Re: Scoping of Secondaries

From: "SROYS"  <SROYS-at-radiology.ab.umd.edu>

This raises some other questions.  I'm assuming that a signal 
generator with an even lower impedence would give an even more 
accurate value for Q, but since I have what I have, is there any way to 
compensate for this resistance?  Also, rather than just believing the 


	There is a method I use which makes the signal generator look like 
a zero impedance source but it takes more time: 

As many people do, I base drive the secondary with the signal generator 
and use a capacitive pick-up 2ft or more from the top of the coil. I 
measure both the voltage at the pick-up and at the base of the coil.

First I find the resonant frequency f0 and set the signal generator to some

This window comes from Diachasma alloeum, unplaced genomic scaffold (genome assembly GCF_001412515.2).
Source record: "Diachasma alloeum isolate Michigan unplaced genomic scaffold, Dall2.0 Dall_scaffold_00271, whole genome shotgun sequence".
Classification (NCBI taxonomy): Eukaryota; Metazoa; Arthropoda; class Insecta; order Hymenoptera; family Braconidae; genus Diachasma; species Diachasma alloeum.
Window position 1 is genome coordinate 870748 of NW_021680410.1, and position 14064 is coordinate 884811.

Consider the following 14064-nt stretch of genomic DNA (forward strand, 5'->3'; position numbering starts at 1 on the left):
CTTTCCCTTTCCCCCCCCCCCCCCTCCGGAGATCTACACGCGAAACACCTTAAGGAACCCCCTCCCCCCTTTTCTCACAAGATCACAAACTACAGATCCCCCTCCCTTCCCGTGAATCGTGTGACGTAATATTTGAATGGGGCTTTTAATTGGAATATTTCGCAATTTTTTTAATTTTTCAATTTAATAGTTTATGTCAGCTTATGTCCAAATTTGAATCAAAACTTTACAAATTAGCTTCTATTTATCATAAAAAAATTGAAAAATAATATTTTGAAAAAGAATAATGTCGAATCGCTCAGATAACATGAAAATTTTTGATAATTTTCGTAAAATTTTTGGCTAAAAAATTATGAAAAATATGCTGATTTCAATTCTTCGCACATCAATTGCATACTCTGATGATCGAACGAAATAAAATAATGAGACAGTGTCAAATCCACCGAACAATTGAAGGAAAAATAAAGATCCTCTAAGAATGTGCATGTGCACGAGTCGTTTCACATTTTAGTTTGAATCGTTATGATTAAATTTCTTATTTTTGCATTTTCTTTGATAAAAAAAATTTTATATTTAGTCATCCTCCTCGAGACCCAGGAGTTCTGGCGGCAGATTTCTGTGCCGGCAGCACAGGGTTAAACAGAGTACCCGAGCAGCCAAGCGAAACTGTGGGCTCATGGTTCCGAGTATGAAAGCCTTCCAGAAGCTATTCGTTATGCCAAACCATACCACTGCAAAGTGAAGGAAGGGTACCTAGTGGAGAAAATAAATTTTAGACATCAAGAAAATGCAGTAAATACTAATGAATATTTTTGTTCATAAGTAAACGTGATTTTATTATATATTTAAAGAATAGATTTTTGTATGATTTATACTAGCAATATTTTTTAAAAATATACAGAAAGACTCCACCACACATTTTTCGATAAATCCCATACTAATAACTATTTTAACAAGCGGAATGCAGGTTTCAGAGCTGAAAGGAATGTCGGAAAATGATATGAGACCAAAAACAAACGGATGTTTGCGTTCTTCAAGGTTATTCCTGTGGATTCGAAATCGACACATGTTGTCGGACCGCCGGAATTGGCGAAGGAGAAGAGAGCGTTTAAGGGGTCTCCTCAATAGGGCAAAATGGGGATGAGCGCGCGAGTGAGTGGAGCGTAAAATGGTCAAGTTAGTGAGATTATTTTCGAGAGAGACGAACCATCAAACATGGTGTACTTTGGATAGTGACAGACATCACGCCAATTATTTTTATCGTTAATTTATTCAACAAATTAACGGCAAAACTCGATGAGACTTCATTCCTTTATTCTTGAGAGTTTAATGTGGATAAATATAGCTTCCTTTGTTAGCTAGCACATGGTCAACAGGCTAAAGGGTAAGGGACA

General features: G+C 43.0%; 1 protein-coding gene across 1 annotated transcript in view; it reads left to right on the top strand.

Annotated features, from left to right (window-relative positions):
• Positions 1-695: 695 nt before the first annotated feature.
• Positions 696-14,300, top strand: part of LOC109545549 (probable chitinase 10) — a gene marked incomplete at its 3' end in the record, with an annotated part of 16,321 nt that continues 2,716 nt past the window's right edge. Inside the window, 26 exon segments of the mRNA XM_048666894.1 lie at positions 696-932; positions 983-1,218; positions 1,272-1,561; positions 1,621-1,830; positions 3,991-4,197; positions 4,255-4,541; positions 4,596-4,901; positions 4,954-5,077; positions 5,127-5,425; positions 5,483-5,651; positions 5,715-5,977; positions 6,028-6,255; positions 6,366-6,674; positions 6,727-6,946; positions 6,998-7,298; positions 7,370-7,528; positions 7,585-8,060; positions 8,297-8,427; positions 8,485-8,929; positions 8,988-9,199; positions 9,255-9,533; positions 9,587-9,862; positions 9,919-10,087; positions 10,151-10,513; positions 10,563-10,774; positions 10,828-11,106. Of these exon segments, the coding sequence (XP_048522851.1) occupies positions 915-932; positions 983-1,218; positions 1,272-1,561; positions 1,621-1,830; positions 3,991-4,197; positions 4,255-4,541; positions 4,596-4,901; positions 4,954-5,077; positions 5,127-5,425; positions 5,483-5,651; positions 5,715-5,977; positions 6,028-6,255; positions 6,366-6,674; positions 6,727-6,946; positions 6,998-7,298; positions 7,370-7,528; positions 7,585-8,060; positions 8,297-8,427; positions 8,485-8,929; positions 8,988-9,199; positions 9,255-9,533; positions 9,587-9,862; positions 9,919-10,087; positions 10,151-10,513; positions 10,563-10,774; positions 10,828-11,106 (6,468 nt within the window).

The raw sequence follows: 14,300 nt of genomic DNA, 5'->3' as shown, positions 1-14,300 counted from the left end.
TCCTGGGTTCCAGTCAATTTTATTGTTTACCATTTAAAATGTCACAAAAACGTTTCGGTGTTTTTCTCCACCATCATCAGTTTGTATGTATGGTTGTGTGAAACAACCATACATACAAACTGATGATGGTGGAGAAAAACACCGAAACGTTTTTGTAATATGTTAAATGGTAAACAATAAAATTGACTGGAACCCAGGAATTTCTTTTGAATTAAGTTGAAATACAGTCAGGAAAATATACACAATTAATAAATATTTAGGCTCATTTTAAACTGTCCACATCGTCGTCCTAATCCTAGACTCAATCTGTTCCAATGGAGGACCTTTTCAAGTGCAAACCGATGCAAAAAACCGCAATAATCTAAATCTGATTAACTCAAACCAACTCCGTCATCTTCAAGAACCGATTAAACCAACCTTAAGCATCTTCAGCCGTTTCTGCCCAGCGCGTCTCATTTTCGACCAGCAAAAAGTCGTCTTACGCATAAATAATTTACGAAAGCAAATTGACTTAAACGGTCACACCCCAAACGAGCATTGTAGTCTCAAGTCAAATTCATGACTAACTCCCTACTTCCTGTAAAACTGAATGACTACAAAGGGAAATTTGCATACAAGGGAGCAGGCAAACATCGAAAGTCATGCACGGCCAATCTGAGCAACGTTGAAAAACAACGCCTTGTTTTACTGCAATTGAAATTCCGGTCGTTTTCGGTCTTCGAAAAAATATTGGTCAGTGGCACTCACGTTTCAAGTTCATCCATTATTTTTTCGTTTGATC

reasonable level so that the voltage at the base of the coil is say 0.1 volt.

Next, I adjust the frquency so that I get about .707 of the original 
voltage amplitude produced by the pick-up. But note that now the base 
voltage has changed because of the finite inpedance of the generator. So I 
now readjust the signal generator amplitude so that I get the original 0.1 
volts at the base. After repeating these steps a few times, you can home-in 
on the f- and f+ frequencies. 

This process of manually adjusting the signal generator output simulates a 
zero impedance source.

Another simpler method for simulating a zero impedance source:

	Place a 1ohm (or something small) resistor in series with 
the ground connection and the coil. Then connect your signal generator 
across the resistor. AS far as the coil is concerned, it is now being 
driven by a 1ohm source. The disadvantage is that your signal generator may 
not be able to handle the 1ohm load or may not be able to drive sufficent 
current the the 1ohm resistor to get 0.1 volts or so.

-Ed Harris